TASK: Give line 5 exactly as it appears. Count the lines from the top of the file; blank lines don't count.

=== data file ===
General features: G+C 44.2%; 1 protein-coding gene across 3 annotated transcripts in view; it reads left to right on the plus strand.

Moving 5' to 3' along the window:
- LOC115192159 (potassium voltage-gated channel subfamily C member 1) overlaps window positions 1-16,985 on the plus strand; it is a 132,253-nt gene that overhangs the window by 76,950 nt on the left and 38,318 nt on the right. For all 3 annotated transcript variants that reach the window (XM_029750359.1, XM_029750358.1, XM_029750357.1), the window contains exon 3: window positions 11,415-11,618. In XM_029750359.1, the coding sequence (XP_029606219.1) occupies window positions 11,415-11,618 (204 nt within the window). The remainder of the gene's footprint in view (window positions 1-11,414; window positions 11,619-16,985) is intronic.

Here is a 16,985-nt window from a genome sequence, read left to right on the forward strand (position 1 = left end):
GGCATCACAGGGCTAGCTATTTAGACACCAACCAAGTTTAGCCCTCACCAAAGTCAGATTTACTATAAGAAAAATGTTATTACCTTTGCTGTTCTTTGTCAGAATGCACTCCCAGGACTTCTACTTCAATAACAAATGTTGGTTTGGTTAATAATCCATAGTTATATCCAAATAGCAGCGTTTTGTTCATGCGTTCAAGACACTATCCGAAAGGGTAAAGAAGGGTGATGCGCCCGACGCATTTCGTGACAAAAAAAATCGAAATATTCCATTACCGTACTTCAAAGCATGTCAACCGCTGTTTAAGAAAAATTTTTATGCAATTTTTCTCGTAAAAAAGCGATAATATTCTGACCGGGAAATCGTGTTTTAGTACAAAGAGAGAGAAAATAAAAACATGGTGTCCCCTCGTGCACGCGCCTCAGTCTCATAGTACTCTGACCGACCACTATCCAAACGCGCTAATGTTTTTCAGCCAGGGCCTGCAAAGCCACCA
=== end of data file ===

GGCATCACAGGGCTAGCTATTTAGACACCAACCAAGTTTAGCCCTCACCAAAGTCAGATTTACTATAAGAAAAATGTTATTACCTTTGCTGTTCTTTGTCAGAATGCACTCCCAGGACTTCTACTTCAATAACAAATGTTGGTTTGGTTAATAATCCATAGTTATATCCAAATAGCAGCGTTTTGTTCATGCGTTCAAGACACTATCCGAAAGGGTAAAGAAGGGTGATGCGCCCGACGCATTTCGTGACAAAAAAAATCGAAATATTCCATTACCGTACTTCAAAGCATGTCAACCGCTGTTTAAGAAAAATTTTTATGCAATTTTTCTCGTAAAAAAGCGATAATATTCTGACCGGGAAATCGTGTTTTAGTACAAAGAGAGAGAAAATAAAAACATGGTGTCCCCTCGTGCACGCGCCTCAGTCTCATAGTACTCTGACCGACCACTATCCAAACGCGCTAATGTTTTTCAGCCAGGGCCTGCAAAGCCACCA